“Saving energy is not just some fringe climate change policy; it has to be the central plank of a sustainable European energy union,” says Turmes.
Adding that the current “non-binding” decision for the target, is “at odds” with the Commission’s own research which was used to decide the target.
Environmental campaign group, Greenpeace said the 30% policy is “a gift to the oligarchs”.
Greenpeace EU energy policy adviser, Frederic Thoma said the Commission has “tabled another gutless plan on energy that is a gift to the oligarchs of this world.”
Adding that a more ambitious target would have helped Europe to “stand up to bullies like Putin.”
“The Commission’s own research shows efficiency could also create three-and-a-half million jobs, while helping tackle climate change. It’s a no-brainer that EU leaders cannot ignore” says Thoma.
Greenpeace proposed a 55% cut in carbon emissions, a 45% share in renewables – and a 40% energy efficiency target.
Greenpeace accused Europe’s largest energy companies of “lobbying hard to avoid a meaningful EU energy efficiency target” as it “would threaten their market dominance.”
Friends on the Earth Europe (FoE) claimed in response that a 40% target would save €552 billion on fossil fuel imports, oppose to €315 billion saved with a “bafflingly weak” 30% target, and agreed the 30% target “ignores” the Commission’s own analysis.
FoE said higher targets would result in a 40% drop in gas imports, compared to the predicted 22% drop with the current 30% target.
FoE said citizen and community-controlled renewables should instead be at the centre of Europe’s energy policy.
Brook Riley, climate and energy campaigner at FoE said “Europe is crying out for a way to reduce dependence on imported energy. The easiest, safest way to do this is to use less energy.”
FoE also reported that the current Commission President Barroso, and his advisor Catherine Day are concerned that a higher target would provoke strong opposition from member states, and damaging the chances of securing a 2030 deal on climate and energy.
“Many countries, including those hardest hit by the economic crisis, are calling for ambitious binding targets” says FoE, “in one move Barroso is ensuring Europe misses out on the environmental and economic benefits of saving energy.”
In June representatives for Belgium, Denmark, Germany, Greece, Ireland, Luxembourg and Portugal wrote a letter asking for a high energy efficiency target.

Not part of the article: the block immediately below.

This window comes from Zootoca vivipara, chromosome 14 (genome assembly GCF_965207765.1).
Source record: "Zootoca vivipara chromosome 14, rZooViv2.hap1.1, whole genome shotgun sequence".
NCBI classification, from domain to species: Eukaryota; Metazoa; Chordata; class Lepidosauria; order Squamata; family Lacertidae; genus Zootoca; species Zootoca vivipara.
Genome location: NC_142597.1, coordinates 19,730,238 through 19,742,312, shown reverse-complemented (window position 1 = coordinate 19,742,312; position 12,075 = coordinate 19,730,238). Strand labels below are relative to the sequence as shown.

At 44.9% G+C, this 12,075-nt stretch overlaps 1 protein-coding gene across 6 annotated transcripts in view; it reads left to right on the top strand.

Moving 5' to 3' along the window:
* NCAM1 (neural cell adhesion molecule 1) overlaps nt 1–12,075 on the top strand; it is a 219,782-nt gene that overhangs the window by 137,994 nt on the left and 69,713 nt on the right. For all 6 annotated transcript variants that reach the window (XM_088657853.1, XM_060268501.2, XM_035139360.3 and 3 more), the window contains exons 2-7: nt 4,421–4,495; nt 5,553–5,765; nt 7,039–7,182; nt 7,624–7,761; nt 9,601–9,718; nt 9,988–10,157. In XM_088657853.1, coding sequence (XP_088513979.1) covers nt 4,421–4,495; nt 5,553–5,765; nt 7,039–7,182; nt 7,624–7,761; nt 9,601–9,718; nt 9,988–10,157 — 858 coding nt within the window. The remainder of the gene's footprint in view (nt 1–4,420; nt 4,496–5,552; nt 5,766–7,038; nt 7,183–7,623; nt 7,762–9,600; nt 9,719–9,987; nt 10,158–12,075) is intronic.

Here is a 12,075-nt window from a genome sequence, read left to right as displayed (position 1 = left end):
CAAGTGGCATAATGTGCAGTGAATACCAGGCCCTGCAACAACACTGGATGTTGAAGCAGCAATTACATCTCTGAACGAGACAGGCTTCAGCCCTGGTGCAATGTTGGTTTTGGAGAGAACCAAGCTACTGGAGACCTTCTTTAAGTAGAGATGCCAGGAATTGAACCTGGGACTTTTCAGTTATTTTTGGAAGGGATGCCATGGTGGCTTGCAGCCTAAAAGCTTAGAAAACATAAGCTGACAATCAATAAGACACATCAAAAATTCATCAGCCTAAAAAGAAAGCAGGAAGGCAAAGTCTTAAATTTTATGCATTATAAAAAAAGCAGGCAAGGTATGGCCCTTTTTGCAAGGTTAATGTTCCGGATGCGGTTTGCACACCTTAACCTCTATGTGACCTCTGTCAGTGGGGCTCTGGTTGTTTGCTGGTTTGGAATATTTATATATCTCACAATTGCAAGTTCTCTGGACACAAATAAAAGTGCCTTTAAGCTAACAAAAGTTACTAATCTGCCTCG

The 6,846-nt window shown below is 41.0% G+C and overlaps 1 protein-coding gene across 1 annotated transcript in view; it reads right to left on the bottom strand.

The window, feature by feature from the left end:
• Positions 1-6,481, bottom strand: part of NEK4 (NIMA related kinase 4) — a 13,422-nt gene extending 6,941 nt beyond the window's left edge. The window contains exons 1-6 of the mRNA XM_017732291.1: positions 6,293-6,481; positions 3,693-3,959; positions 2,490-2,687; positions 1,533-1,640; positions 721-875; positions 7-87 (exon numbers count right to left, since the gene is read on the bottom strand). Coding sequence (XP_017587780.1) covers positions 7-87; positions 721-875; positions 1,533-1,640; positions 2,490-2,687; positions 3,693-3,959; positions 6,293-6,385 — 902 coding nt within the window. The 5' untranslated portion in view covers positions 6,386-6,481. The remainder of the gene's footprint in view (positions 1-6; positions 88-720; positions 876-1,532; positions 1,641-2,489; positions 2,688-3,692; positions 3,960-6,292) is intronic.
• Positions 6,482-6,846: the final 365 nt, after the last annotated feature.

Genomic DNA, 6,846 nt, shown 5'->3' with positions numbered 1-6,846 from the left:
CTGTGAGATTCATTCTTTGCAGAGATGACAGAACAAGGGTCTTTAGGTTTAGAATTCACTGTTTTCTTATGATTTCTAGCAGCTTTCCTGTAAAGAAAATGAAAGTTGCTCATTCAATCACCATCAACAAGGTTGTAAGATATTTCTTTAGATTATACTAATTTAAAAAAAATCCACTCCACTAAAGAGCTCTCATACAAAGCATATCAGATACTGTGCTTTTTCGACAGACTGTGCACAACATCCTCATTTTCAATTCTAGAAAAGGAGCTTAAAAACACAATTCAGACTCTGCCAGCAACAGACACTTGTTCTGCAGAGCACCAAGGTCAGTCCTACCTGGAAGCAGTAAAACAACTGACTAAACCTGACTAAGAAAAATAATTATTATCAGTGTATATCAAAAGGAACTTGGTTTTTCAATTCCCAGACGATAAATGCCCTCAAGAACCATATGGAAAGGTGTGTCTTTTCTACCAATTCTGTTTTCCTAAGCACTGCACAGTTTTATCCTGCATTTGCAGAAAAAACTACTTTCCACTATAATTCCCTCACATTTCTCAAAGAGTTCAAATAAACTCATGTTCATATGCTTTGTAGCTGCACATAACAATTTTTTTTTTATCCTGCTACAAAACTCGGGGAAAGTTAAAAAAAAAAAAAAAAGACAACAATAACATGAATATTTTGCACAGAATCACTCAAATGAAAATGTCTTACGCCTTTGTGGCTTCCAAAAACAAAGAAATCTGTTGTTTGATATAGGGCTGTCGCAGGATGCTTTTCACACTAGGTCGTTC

However, on 4 July, Jerzy Buzek, Polish MEP from the European People’s Party argued on ambitious climate and energy targets: “It takes time.”
“The individual cost for each member state is very different. If you take Sweden for example, with 8% fossil fuels use; reducing CO2 emissions is very easy.”
“But it’s not so easy for Estonia, Romania, Poland and some other Member States. We must take into account that we need time, nothing more” said Buzek. “We don’t have enough of a grid for [renewables], we must develop a lot of additional infrastructure.”
While Bas Eickhout, Dutch MEP for the Greens-European Free Alliance said “energy efficiency is most often the most cost effective solution.”
Wnergy efficiency “delivers money, most of the time it is a financing gap, once you have finance going and you reduce energy use, you also reduce a lot of waste of money and energy.”
“Everyone has different starting points” but the political will to make choices against energy dependency is more important, said Eickhout.
Researchers from the UK Research Council’s End Use Energy Demand (EUED) Centres, says a 30% energy efficiency target is “insufficient” and the target should have remained at the original 40%.
“A 40% target should be cost-effectively achievable with currently available technologies” and is consistent “with the current rate of improvement in energy efficiency across the EU” the EUED has said.
A 40% target would reduce EU fossil fuel imports by 40% compared to 2010, equivalent to today’s imports from Russia, says the EUED.
A higher target would also improve health and lower fuel poverty and bills, ensuring political momentum and investor confidence.
Less than 40% implies “a weakening of political commitment” says the EUED.
John Barrett of the UK In demand Centre says it is now “almost impossible to envisage a  policy package that can avoid an above two degree temperature rise.”